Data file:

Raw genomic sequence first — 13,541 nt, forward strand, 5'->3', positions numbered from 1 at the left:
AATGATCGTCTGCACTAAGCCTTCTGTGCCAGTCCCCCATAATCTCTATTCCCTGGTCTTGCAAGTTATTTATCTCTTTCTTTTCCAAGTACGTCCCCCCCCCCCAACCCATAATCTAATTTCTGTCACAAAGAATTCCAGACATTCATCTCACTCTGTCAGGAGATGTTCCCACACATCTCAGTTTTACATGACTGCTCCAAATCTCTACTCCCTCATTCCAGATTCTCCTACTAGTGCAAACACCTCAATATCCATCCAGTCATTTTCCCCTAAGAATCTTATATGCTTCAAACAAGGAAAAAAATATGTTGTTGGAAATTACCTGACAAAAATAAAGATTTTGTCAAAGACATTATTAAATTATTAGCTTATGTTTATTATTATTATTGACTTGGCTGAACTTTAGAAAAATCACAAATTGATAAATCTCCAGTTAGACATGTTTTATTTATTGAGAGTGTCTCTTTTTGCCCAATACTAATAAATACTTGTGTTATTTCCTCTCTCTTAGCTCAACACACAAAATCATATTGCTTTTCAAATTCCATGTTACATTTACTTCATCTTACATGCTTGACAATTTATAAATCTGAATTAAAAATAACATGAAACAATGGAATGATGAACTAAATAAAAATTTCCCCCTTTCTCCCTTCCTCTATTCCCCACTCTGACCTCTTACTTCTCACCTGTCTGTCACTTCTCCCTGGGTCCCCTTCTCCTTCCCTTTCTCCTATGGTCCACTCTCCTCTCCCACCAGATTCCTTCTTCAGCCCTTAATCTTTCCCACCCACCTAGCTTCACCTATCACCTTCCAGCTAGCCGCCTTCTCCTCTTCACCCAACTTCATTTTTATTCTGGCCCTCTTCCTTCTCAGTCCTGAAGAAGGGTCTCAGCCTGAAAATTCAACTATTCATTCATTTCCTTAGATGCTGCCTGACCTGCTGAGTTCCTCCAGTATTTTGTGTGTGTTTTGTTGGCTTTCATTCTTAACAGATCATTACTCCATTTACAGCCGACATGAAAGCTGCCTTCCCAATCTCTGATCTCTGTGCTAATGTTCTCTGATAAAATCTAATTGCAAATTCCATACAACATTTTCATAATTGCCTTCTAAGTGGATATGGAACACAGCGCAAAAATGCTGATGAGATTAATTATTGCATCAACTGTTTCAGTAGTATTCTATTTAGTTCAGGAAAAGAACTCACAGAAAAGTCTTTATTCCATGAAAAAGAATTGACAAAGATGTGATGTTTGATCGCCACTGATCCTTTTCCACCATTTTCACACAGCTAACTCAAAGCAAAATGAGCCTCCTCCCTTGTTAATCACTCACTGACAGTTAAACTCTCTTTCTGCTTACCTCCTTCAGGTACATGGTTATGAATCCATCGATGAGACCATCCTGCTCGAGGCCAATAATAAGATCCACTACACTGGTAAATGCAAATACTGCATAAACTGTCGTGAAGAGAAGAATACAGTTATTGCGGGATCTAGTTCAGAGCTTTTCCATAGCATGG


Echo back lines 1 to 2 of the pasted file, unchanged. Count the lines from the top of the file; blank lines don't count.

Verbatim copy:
Raw genomic sequence first — 13,541 nt, forward strand, 5'->3', positions numbered from 1 at the left:
AATGATCGTCTGCACTAAGCCTTCTGTGCCAGTCCCCCATAATCTCTATTCCCTGGTCTTGCAAGTTATTTATCTCTTTCTTTTCCAAGTACGTCCCCCCCCCCCAACCCATAATCTAATTTCTGTCACAAAGAATTCCAGACATTCATCTCACTCTGTCAGGAGATGTTCCCACACATCTCAGTTTTACATGACTGCTCCAAATCTCTACTCCCTCATTCCAGATTCTCCTACTAGTGCAAACACCTCAATATCCATCCAGTCATTTTCCCCTAAGAATCTTATATGCTTCAAACAAGGAAAAAAATATGTTGTTGGAAATTACCTGACAAAAATAAAGATTTTGTCAAAGACATTATTAAATTATTAGCTTATGTTTATTATTATTATTGACTTGGCTGAACTTTAGAAAAATCACAAATTGATAAATCTCCAGTTAGACATGTTTTATTTATTGAGAGTGTCTCTTTTTGCCCAATACTAATAAATACTTGTGTTATTTCCTCTCTCTTAGCTCAACACACAAAATCATATTGCTTTTCAAATTCCATGTTACATTTACTTCATCTTACATGCTTGACAATTTATAAATCTGAATTAAAAATAACATGAAACAATGGAATGATGAACTAAATAAAAATTTCCCCCTTTCTCCCTTCCTCTATTCCCCACTCTGACCTCTTACTTCTCACCTGTCTGTCACTTCTCCCTGGGTCCCCTTCTCCTTCCCTTTCTCCTATGGTCCACTCTCCTCTCCCACCAGATTCCTTCTTCAGCCCTTAATCTTTCCCACCCACCTAGCTTCACCTATCACCTTCCAGCTAGCCGCCTTCTCCTCTTCACCCAACTTCATTTTTATTCTGGCCCTCTTCCTTCTCAGTCCTGAAGAAGGGTCTCAGCCTGAAAATTCAACTATTCATTCATTTCCTTAGATGCTGCCTGACCTGCTGAGTTCCTCCAGTATTTTGTGTGTGTTTTGTTGGCTTTCATTCTTAACAGATCATTACTCCATTTACAGCCGACATGAAAGCTGCCTTCCCAATCTCTGATCTCTGTGCTAATGTTCTCTGATAAAATCTAATTGCAAATTCCATACAACATTTTCATAATTGCCTTCTAAGTGGATATGGAACACAGCGCAAAAATGCTGATGAGATTAATTATTGCATCAACTGTTTCAGTAGTATTCTATTTAGTTCAGGAAAAGAACTCACAGAAAAGTCTTTATTCCATGAAAAAGAATTGACAAAGATGTGATGTTTGATCGCCACTGATCCTTTTCCACCATTTTCACACAGCTAACTCAAAGCAAAATGAGCCTCCTCCCTTGTTAATCACTCACTGACAGTTAAACTCTCTTTCTGCTTACCTCCTTCAGGTACATGGTTATGAATCCATCGATGAGACCATCCTGCTCGAGGCCAATAATAAGATCCACTACACTGGTAAATGCAAATACTGCATAAACTGTCGTGAAGAGAAGAATACAGTTATTGCGGGATCTAGTTCAGAGCTTTTCCATAGCATGG